The press release issued by the Green Party on 20 November 2022.
Responding to the final Sharm el-Sheikh Implementation Plan  from the COP27 climate negotiations in Egypt, Green Party co-leader Adrian Ramsay said:
“The agreement to set up a fund for loss and damage is a significant and historic step towards climate justice for the poorest and most vulnerable countries, those least responsible for the climate crisis.
“However, the fund is currently empty and we now need rich countries like the UK to step up, honour their commitment to this fund and pay for the harm they have inflicted through historical emissions.
“But the real failure at Sharm el-Sheikh was that no significant progress has been made in commitments on fossil fuels, which is unsurprising given the hundreds of fossil fuel lobbyists who were active inside the negotiation. In terms of the commitment to eliminating fossil fuels from the global economy, COP27 represents a backward step.
“Future COPs must keep out the oil and gas giants and open the door wider to those with real solutions to offer as well as to a much greater proportion of women, who are bearing a disproportionate burden from climate breakdown yet made up only a third of the negotiating delegates .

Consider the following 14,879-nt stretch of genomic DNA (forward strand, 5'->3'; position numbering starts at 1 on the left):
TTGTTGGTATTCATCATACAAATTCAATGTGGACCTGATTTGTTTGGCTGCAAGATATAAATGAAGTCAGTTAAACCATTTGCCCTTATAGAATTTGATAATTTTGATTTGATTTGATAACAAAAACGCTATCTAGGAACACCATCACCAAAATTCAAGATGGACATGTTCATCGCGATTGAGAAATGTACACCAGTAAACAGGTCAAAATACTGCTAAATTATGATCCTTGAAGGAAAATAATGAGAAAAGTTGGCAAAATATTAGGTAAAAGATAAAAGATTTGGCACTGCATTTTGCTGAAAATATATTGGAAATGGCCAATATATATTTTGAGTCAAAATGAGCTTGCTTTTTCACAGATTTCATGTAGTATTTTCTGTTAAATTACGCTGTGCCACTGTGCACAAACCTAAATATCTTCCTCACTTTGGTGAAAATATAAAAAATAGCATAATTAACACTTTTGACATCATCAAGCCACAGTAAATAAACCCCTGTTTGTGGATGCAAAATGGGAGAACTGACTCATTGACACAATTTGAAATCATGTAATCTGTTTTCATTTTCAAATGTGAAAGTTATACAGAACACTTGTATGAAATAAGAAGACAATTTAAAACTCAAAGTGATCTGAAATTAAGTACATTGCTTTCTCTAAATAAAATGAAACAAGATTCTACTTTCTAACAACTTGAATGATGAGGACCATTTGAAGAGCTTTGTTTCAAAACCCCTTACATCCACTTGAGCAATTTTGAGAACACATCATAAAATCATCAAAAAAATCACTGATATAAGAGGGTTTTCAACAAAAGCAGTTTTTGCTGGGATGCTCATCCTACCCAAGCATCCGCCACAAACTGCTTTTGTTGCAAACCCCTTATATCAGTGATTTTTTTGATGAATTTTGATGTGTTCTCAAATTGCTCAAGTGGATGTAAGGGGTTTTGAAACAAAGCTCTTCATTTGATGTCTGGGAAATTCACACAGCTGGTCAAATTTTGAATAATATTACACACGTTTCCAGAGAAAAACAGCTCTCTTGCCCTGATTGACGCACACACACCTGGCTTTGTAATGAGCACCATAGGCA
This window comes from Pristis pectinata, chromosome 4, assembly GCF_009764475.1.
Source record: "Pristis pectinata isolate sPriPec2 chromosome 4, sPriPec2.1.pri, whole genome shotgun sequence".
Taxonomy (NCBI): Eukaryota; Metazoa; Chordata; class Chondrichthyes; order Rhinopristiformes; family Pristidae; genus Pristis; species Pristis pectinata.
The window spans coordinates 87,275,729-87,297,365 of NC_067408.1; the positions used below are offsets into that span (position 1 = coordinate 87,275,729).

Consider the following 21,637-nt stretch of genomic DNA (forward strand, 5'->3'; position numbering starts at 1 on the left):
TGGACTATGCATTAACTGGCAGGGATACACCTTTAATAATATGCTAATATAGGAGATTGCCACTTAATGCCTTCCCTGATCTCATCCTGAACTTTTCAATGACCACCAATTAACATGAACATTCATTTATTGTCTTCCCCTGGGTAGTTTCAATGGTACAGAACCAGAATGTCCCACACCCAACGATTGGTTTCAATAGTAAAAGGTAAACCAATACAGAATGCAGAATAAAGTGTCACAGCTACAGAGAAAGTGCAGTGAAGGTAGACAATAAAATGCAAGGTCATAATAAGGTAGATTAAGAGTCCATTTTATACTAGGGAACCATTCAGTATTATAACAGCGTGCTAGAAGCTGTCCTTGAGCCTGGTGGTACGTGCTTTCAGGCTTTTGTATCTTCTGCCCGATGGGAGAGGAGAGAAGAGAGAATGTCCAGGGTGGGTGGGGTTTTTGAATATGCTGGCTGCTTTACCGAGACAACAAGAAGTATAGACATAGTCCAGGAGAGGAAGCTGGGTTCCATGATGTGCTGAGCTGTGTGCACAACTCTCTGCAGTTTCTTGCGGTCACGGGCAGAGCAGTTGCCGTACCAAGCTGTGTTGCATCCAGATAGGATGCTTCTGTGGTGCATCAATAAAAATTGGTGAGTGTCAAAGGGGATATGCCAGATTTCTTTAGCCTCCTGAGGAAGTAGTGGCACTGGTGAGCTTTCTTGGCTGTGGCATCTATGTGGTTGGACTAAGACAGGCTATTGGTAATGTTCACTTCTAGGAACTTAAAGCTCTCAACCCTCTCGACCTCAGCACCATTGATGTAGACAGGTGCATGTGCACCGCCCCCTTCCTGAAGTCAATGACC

“There has been a failure of international leadership from the world’s most powerful leaders. That includes the British Prime Minister Rishi Sunak who had to be dragged kicking and screaming to Egypt, before rushing home to back his chancellor as he announced a continuation of business as usual – new licences for North Sea oil and gas, windfall tax loopholes for the fossil fuel giants  and billions on new roads.
“This COP was billed as an implementation summit where countries were supposed to come with detailed action plans showing how they would create the credible path that the UN says is missing to keep global heating to below 1.5C. Yet there is scant reference to the 1.5C target, let alone a credible path to get us there.
“We needed to make giant strides toward achieving net zero and holding down global heating below 1.5C. Instead global leaders have, at best, taken a few tiny, teetering steps back from catastrophe.”